- With regard to Pliskova, she has yet to get out of a third round of a major, so I guess in your opinion would that be the stepping‑stone for her because you need big points to make it into the top eight and she’s not getting them in those majors?
MARY JOE FERNANDEZ: No, definitely. Madison did that for the first time in Australia this season, so that’s definitely where you get the points and make yourself a big boost and a jump forward, so that would be the next step for her.
BRAD GILBERT: Well, it was the same kind of thing with Halep. Remember, she really hadn’t made a move in a Slam, and if Pliskova is going to make a run, she’s going to have to at least make two quarters, maybe a semi, so there’s no doubt that will be ‑‑ I feel like it’s really hard, you know, to make top eight if you at least don’t make one deep run in a major. And the thing is now she’s going to start getting seeded higher, but for her to have that happen, I definitely think that she’ll have to at least make two quarters or one semi.
Q- I’m sure you know the Family Circle Cup is the longest running tournament on the women’s tour. It’s the oldest one, and I just wonder what you think is the key to the longevity there when other tournaments have had ups and downs or kind of gone by the wayside?
MARY JOE FERNANDEZ: Well, I’m lucky I played the Family Circle Cup quite a few times when it was in Hilton Head, and Charleston has been great on Daniel Island, and obviously fans make a big part of it, sponsors. Having that loyalty from Family Circle for so many years has been tremendous. The WTA has delivered. They’ve always had top players. The best of the best have played there through the years, and it’s one of the ‑‑ I think one of the favorite stops for the players. It’s very quaint and charming, and it’s the start of the clay court season. Everybody is gearing up to head over to Europe, and it’s the first big one. A lot of combinations to make it be so successful for so long.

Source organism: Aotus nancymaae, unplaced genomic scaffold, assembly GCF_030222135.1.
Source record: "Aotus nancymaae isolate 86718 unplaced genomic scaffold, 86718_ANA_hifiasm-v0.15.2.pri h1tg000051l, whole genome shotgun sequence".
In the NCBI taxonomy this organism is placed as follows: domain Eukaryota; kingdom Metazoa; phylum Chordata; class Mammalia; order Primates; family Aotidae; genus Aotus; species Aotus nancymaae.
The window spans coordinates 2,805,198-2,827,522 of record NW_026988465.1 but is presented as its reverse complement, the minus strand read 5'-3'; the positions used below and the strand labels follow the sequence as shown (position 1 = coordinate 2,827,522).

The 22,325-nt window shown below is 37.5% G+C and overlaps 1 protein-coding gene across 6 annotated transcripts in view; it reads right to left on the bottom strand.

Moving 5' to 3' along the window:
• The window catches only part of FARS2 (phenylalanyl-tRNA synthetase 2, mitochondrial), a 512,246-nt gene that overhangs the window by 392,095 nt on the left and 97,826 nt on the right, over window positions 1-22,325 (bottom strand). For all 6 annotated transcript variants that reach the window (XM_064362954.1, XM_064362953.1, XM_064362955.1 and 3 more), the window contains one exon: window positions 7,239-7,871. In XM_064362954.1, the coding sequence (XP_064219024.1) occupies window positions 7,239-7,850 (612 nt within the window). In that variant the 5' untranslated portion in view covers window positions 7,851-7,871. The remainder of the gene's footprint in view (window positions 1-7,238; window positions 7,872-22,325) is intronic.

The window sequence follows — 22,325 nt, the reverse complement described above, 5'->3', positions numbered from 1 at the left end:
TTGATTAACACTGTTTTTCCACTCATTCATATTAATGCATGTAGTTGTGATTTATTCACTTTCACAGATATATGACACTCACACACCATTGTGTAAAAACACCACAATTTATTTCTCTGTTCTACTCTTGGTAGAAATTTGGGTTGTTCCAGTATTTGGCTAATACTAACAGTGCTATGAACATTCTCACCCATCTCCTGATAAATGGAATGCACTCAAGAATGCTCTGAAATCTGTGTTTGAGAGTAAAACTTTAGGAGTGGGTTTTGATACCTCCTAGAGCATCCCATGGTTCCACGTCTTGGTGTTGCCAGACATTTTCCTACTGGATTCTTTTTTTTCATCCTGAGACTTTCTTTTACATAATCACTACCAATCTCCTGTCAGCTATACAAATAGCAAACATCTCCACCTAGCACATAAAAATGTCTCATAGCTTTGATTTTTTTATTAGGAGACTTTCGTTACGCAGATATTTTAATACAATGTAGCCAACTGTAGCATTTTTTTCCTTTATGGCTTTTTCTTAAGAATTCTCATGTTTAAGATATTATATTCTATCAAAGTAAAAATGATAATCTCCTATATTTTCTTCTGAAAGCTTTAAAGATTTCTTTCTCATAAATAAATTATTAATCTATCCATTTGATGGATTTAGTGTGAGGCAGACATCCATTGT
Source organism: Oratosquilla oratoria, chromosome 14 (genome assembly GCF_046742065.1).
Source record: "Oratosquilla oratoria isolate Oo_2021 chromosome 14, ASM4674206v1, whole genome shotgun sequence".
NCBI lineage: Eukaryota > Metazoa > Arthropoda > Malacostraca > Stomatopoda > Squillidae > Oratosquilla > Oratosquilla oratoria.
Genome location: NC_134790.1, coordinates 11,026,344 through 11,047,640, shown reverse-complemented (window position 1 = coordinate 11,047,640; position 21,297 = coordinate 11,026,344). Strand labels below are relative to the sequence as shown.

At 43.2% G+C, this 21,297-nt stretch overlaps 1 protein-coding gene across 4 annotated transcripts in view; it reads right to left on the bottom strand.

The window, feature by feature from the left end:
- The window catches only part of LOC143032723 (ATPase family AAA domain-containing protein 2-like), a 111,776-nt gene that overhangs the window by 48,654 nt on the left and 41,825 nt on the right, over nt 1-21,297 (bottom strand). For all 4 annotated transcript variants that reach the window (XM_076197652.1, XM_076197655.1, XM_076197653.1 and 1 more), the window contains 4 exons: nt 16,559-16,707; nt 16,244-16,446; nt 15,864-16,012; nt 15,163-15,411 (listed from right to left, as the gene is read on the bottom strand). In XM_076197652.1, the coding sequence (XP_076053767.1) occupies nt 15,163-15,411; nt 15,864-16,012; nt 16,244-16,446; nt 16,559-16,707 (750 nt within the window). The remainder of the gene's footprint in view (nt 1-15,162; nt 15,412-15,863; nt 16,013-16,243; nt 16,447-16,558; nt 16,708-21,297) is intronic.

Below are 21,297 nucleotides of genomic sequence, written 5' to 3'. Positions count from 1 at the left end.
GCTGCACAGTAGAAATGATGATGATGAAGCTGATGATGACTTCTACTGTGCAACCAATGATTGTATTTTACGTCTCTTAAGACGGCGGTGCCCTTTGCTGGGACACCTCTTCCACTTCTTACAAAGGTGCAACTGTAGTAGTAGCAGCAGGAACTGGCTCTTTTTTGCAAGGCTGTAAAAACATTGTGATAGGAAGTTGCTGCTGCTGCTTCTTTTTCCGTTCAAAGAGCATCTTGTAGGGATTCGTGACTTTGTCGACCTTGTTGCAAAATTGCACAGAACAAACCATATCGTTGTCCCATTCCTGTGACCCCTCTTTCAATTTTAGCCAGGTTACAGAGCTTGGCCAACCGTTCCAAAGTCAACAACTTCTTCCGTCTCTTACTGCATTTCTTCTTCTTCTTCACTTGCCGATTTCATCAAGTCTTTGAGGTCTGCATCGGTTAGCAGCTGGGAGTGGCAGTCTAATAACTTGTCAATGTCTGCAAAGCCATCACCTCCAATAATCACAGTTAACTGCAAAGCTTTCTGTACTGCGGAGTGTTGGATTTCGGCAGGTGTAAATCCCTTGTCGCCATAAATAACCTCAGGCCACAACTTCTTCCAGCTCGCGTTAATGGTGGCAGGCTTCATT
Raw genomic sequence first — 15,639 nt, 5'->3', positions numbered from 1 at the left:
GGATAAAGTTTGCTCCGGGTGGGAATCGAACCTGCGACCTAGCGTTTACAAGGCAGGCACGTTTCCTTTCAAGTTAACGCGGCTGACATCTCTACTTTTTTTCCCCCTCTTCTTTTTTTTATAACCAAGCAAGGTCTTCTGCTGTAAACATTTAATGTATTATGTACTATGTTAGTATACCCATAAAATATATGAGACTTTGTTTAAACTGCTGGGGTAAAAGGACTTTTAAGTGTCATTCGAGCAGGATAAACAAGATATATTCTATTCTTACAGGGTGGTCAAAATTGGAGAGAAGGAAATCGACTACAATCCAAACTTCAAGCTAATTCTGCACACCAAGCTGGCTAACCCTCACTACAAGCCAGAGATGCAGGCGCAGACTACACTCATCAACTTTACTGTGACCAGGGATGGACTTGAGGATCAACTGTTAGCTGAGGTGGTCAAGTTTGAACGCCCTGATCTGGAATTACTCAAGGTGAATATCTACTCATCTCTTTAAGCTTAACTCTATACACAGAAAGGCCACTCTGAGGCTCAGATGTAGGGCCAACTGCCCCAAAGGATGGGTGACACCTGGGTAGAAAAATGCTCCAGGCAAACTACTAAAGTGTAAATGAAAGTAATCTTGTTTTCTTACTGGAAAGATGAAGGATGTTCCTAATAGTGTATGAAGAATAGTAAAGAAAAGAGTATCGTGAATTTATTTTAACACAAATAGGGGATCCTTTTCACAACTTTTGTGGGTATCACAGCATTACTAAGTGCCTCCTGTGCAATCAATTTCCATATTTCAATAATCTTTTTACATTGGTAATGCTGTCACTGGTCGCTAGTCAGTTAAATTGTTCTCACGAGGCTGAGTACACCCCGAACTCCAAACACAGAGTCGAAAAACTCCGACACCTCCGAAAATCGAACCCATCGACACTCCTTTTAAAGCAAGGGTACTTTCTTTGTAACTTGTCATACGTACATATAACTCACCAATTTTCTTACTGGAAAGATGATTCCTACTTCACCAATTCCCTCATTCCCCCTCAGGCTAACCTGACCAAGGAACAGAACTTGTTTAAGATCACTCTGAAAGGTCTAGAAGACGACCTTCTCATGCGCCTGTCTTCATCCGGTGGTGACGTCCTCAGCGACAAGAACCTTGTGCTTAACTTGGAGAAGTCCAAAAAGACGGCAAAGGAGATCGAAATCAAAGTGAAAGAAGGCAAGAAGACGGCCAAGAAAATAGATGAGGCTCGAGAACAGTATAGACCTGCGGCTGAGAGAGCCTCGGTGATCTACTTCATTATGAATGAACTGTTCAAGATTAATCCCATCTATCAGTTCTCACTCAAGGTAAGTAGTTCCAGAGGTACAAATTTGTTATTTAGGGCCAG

BRAD GILBERT: Well, there’s no doubt it’s the premier ladies’ event possibly left in the States that’s just a women’s‑only tournament.
MARY JOE FERNANDEZ: Definitely.
BRAD GILBERT: And I think that maybe that and maybe Stanford. But what they’ve done, to me, the tour has made sure that they get a quality field, and they want to keep the prestige of having this being the longest running tournament. I think that obviously two factors: Support of the tour and support of the players. Then it all of a sudden makes it for the fan base to continue to be what it is. But it’s a great event.
Q- You mentioned a little bit some of the pressure being off Sloane Stephens’ shoulders. What are you seeing at this point? Is she playing looser or more aggressive and how has that sort of translated into her game?